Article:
1st Allotted Day

Part of European Union (Withdrawal) Act – in the House of Commons at 9:01 pm on 4th December 2018.

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Photo of Anna Soubry Anna Soubry Conservative, Broxtowe 9:01 pm, 4th December 2018

Indeed, it is nothing more than warm words of good intentions. There is no mention of the frictionless trade that we were all promised. Services that make up 80% of our economy barely get a mention, and of course, the political declaration is the high point as we now go to the negotiations in March.

The worst part of the withdrawal agreement and the political declaration is that it will make our constituents and our country poorer, and I did not come to this place and will not vote to do anything that makes my constituents poorer, especially when a far better alternative exists. On their own admission, the Government are urging people to vote for this so-called deal in the clear knowledge that it will reduce the future economic prospects of the people of this country. And that is on their best assessments—or rather, guesses—because we know of the inherent problems and inaccuracies, in effect, of the impact assessments and the forecasts that have been made. Those just give us the best assessments when, in fact, many believe that it will be far worse than even those estimates.

No one should be under any illusions about how bad a place the backstop will be. I will not rehearse some of the arguments that have been put forward very well by others. This is not just vassalage; it will convey only a bare bones customs union, with none of the regulatory alignment that is so critical for business. Northern Ireland will have limited benefits, but those benefits will be better than the rest of the United Kingdom, which is clearly a threat to the Union of our country. I say to Members on the Government Benches: as members of the Conservative and Unionist party, on what possible basis can you vote for that? As others have observed, we will not be able to deliver any of the unicorn trade deals that have so far eluded us, but which will apparently magically appear in the next two years; nor, it seems, will we be able to benefit from the dozens of great trade deals that we already have because we are a member of the European Union. That is the reality.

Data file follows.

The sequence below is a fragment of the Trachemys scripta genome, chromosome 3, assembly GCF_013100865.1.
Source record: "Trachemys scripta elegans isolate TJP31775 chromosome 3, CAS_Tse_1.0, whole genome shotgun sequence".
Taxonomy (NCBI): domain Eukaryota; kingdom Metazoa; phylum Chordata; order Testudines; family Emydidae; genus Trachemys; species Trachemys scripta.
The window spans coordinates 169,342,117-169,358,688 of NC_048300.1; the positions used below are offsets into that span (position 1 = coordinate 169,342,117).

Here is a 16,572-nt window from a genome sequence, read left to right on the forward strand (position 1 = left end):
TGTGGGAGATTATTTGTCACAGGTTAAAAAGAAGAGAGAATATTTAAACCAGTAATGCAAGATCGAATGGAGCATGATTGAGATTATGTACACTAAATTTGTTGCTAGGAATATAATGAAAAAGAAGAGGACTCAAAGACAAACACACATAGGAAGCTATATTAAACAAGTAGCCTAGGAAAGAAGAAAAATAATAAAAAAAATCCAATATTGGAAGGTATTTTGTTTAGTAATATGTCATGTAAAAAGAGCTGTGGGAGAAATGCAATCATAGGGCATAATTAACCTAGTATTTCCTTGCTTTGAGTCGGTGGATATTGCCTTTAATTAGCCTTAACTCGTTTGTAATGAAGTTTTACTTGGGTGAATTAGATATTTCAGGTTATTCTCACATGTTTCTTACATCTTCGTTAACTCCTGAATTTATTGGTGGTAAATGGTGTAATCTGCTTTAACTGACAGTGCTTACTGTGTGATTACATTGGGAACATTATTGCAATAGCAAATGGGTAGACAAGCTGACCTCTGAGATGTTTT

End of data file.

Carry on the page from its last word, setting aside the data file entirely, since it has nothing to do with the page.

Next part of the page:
This is not what leave voters in Broxtowe voted for. They have seen through the lies on buses and they now know of the broken promises. They see that whichever way we cut it, Brexit will make them poorer and reduce the life chances of their children and grandchildren. Now that they see the reality of Brexit, they are entitled to change their minds and have a final say by way of a people’s vote.

It is said that this Brexit is a price worth paying, but I reject that. I understand the political consequences—many hon. Members have mentioned the need to deliver this—but we must all put our country and our constituents first. If we do that, we will understand that the best deal with the EU is our current deal with the EU. It is not just good for trade; it is also about the country we are—open-minded, open-hearted. I fear for our country if we set course now, agree to this deal and make the grave mistake of leaving the EU, which has conveyed so much prosperity and delivered peace and a better country.